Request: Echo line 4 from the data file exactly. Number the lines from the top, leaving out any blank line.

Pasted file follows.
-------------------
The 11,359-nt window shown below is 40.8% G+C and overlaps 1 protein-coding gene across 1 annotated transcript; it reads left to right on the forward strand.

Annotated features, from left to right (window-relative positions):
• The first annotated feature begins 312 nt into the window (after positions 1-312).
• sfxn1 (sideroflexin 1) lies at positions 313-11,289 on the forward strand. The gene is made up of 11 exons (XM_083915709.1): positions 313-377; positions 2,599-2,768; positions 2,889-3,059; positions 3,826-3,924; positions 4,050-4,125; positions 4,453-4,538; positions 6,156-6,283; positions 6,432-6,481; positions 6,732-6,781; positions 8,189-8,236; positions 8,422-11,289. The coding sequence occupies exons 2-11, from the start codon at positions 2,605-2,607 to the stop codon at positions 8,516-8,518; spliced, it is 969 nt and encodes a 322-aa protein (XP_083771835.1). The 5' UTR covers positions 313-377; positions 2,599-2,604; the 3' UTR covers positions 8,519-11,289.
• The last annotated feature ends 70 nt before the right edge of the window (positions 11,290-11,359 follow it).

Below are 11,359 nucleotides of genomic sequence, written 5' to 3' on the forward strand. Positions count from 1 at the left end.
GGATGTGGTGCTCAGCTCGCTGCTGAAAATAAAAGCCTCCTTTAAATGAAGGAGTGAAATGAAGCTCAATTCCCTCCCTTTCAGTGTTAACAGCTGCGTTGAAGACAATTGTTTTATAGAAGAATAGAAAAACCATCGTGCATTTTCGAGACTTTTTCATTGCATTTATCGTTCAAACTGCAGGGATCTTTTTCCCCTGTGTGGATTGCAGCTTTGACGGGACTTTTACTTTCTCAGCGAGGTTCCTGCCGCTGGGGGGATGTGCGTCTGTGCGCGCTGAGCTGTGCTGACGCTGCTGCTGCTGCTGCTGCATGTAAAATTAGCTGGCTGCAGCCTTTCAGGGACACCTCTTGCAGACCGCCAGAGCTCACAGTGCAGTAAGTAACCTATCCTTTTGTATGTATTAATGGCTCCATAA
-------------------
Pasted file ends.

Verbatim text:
• sfxn1 (sideroflexin 1) lies at positions 313-11,289 on the forward strand. The gene is made up of 11 exons (XM_083915709.1): positions 313-377; positions 2,599-2,768; positions 2,889-3,059; positions 3,826-3,924; positions 4,050-4,125; positions 4,453-4,538; positions 6,156-6,283; positions 6,432-6,481; positions 6,732-6,781; positions 8,189-8,236; positions 8,422-11,289. The coding sequence occupies exons 2-11, from the start codon at positions 2,605-2,607 to the stop codon at positions 8,516-8,518; spliced, it is 969 nt and encodes a 322-aa protein (XP_083771835.1). The 5' UTR covers positions 313-377; positions 2,599-2,604; the 3' UTR covers positions 8,519-11,289.